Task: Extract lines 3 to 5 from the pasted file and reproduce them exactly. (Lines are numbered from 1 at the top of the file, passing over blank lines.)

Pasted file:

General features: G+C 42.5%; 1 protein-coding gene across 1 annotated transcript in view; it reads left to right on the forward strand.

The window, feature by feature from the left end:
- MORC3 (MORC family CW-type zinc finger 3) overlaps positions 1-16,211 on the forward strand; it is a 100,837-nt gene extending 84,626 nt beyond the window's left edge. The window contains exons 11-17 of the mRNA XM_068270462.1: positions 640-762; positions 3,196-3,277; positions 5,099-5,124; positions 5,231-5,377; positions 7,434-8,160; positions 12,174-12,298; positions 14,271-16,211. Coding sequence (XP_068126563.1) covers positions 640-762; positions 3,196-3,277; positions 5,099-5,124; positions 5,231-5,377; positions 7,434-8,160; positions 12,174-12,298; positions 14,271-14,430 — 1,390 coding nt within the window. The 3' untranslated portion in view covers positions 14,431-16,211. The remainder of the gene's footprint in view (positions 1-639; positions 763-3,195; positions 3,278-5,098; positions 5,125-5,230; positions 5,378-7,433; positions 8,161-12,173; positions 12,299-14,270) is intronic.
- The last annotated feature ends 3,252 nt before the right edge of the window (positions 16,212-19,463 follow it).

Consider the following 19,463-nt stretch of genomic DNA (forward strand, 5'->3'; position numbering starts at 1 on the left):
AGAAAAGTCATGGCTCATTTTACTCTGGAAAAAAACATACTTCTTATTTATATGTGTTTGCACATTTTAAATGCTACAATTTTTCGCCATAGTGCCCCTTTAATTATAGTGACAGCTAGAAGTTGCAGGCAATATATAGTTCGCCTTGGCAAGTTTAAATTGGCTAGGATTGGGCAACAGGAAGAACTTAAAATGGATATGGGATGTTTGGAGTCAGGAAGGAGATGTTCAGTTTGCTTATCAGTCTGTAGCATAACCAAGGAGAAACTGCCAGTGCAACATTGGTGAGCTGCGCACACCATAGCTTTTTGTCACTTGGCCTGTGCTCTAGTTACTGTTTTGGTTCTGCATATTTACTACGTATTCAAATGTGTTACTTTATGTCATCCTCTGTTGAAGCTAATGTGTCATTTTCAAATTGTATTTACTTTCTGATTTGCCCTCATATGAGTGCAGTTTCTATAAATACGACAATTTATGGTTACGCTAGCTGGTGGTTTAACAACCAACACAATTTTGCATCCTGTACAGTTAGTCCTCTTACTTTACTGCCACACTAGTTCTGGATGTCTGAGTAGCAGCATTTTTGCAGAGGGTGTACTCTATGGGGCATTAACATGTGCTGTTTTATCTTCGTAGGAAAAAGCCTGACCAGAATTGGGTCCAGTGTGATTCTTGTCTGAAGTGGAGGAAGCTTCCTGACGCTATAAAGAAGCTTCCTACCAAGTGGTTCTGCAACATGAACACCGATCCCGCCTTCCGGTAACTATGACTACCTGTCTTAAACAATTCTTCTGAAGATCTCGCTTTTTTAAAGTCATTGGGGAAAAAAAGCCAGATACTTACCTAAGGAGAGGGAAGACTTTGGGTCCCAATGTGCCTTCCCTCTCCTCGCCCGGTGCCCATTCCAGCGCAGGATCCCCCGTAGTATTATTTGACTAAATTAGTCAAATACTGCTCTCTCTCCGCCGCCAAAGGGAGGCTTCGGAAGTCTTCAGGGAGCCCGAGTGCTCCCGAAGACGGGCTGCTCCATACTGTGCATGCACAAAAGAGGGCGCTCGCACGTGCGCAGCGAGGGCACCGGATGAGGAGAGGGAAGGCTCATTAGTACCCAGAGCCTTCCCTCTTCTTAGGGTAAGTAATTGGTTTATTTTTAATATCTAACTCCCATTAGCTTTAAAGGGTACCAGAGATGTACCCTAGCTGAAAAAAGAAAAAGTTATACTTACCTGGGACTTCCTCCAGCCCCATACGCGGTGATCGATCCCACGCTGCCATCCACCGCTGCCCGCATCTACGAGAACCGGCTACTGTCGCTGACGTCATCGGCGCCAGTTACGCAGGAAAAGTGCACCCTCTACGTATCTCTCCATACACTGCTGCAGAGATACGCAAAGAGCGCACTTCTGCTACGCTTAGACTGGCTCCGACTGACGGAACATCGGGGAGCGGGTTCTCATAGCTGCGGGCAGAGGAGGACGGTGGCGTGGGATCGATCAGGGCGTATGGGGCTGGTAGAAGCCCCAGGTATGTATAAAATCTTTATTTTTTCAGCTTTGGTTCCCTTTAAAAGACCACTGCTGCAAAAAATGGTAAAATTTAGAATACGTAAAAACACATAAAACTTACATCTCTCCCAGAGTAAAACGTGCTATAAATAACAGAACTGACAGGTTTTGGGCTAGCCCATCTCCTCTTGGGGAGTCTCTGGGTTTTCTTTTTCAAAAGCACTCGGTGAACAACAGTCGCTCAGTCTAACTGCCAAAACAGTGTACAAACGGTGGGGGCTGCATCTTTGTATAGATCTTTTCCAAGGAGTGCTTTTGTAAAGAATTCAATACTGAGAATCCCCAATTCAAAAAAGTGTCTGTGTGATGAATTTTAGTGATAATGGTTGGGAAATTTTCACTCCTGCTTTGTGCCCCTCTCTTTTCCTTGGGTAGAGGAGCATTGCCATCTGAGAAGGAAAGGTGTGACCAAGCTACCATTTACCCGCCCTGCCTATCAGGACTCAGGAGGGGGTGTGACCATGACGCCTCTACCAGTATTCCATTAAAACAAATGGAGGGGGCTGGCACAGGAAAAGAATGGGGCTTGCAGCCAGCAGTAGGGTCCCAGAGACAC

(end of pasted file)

- MORC3 (MORC family CW-type zinc finger 3) overlaps positions 1-16,211 on the forward strand; it is a 100,837-nt gene extending 84,626 nt beyond the window's left edge. The window contains exons 11-17 of the mRNA XM_068270462.1: positions 640-762; positions 3,196-3,277; positions 5,099-5,124; positions 5,231-5,377; positions 7,434-8,160; positions 12,174-12,298; positions 14,271-16,211. Coding sequence (XP_068126563.1) covers positions 640-762; positions 3,196-3,277; positions 5,099-5,124; positions 5,231-5,377; positions 7,434-8,160; positions 12,174-12,298; positions 14,271-14,430 — 1,390 coding nt within the window. The 3' untranslated portion in view covers positions 14,431-16,211. The remainder of the gene's footprint in view (positions 1-639; positions 763-3,195; positions 3,278-5,098; positions 5,125-5,230; positions 5,378-7,433; positions 8,161-12,173; positions 12,299-14,270) is intronic.
- The last annotated feature ends 3,252 nt before the right edge of the window (positions 16,212-19,463 follow it).

Consider the following 19,463-nt stretch of genomic DNA (forward strand, 5'->3'; position numbering starts at 1 on the left):